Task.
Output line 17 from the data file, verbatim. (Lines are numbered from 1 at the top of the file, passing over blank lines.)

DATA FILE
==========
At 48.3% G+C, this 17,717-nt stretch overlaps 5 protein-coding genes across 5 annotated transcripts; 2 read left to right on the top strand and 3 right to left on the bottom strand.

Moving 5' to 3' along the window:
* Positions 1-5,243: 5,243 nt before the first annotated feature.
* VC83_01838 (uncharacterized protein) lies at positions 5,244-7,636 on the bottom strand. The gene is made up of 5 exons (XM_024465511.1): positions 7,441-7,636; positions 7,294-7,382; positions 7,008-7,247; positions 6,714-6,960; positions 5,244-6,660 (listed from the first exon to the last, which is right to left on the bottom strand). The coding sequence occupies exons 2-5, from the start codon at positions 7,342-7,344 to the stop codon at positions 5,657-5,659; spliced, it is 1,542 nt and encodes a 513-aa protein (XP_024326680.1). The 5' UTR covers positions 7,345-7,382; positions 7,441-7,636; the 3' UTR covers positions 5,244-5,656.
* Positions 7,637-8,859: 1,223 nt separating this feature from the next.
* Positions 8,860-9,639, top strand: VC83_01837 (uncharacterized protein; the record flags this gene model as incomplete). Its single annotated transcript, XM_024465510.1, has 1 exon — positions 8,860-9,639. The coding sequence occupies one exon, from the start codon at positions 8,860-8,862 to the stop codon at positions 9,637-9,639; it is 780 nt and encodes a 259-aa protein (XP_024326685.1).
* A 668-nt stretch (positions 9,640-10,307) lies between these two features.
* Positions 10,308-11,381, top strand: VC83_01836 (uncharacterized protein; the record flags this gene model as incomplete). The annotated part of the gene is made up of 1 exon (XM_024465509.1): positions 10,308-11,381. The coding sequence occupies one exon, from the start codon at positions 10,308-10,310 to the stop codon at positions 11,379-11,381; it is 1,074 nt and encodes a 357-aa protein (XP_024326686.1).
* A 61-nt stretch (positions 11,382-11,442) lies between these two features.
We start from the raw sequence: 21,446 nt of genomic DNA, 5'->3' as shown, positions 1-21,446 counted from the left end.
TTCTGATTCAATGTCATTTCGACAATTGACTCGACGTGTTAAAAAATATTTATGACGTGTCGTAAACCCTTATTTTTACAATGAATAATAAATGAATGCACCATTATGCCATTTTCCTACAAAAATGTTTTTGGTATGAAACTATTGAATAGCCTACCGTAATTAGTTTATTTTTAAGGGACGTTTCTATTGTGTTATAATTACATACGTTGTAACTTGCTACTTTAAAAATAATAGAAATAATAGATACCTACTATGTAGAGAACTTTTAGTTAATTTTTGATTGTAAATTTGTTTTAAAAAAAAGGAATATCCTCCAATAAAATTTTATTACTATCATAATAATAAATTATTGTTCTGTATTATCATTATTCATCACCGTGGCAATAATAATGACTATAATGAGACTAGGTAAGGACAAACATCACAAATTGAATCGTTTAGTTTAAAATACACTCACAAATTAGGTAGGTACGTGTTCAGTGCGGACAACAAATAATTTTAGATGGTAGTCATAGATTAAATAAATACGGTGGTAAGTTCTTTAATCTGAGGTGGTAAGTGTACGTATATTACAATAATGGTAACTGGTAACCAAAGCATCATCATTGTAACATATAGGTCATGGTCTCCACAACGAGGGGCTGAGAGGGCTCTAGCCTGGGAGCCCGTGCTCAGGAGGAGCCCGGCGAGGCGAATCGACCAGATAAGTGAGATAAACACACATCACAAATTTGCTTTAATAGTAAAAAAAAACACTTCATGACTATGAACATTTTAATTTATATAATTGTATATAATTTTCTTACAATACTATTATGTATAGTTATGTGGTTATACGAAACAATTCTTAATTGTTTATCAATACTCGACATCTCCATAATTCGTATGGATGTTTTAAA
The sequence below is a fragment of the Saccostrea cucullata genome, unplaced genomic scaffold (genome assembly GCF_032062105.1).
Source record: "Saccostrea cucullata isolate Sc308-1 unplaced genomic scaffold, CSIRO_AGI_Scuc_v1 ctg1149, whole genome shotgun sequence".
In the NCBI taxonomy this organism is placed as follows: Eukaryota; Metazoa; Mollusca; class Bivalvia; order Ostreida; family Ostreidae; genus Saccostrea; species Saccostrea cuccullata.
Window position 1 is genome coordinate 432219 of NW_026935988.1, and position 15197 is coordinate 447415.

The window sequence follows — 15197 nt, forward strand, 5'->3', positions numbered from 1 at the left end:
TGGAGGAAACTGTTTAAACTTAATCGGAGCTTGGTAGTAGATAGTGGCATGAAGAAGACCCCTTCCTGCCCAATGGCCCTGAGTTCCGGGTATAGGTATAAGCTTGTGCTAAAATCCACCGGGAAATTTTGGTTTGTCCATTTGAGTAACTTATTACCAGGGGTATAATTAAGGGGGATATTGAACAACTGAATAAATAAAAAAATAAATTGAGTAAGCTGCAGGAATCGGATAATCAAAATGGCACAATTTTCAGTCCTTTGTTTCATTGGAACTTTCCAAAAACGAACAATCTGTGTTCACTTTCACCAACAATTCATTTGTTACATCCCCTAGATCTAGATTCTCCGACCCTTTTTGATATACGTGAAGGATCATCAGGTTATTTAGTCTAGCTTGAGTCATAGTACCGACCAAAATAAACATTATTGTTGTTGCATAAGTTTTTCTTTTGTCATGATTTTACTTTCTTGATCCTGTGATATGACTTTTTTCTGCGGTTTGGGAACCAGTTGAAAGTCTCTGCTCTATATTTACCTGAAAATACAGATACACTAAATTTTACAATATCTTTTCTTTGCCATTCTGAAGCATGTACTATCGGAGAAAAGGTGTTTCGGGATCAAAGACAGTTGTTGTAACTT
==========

TGGAGGAAACTGTTTAAACTTAATCGGAGCTTGGTAGTAGATAGTGGCATGAAGAAGACCCCTTCCTGCCCAATGGCCCTGAGTTCCGGGTATAGGTATAAGCTTGTGCTAAAATCCACCGGGAAATTTTGGTTTGTCCATTTGAGTAACTTATTACCAGGGGTATAATTAAGGGGGATATTGAACAACTGAATAAATAAAAAAATAAATTGAGTAAGCTGCAGGAATCGGATAATCAAAATGGCACAATTTTCAGTCCTTTGTTTCATTGGAACTTTCCAAAAACGAACAATCTGTGTTCACTTTCACCAACAATTCATTTGTTACATCCCCTAGATCTAGATTCTCCGACCCTTTTTGATATACGTGAAGGATCATCAGGTTATTTAGTCTAGCTTGAGTCATAGTACCGACCAAAATAAACATTATTGTTGTTGCATAAGTTTTTCTTTTGTCATGATTTTACTTTCTTGATCCTGTGATATGACTTTTTTCTGCGGTTTGGGAACCAGTTGAAAGTCTCTGCTCTATATTTACCTGAAAATACAGATACACTAAATTTTACAATATCTTTTCTTTGCCATTCTGAAGCATGTACTATCGGAGAAAAGGTGTTTCGGGATCAAAGACAGTTGTTGTAACTT